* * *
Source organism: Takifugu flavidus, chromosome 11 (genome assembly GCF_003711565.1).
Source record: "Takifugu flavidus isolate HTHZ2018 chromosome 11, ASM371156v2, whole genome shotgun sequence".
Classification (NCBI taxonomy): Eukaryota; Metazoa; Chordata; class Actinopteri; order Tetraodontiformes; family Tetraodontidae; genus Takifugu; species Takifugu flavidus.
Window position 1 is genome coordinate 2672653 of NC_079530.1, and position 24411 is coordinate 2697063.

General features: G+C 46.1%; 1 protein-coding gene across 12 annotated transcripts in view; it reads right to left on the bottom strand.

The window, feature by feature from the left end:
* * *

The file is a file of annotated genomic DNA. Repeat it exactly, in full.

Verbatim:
Source organism: Takifugu flavidus, chromosome 11 (genome assembly GCF_003711565.1).
Source record: "Takifugu flavidus isolate HTHZ2018 chromosome 11, ASM371156v2, whole genome shotgun sequence".
Classification (NCBI taxonomy): Eukaryota; Metazoa; Chordata; class Actinopteri; order Tetraodontiformes; family Tetraodontidae; genus Takifugu; species Takifugu flavidus.
Window position 1 is genome coordinate 2672653 of NC_079530.1, and position 24411 is coordinate 2697063.

General features: G+C 46.1%; 1 protein-coding gene across 12 annotated transcripts in view; it reads right to left on the bottom strand.

The window, feature by feature from the left end: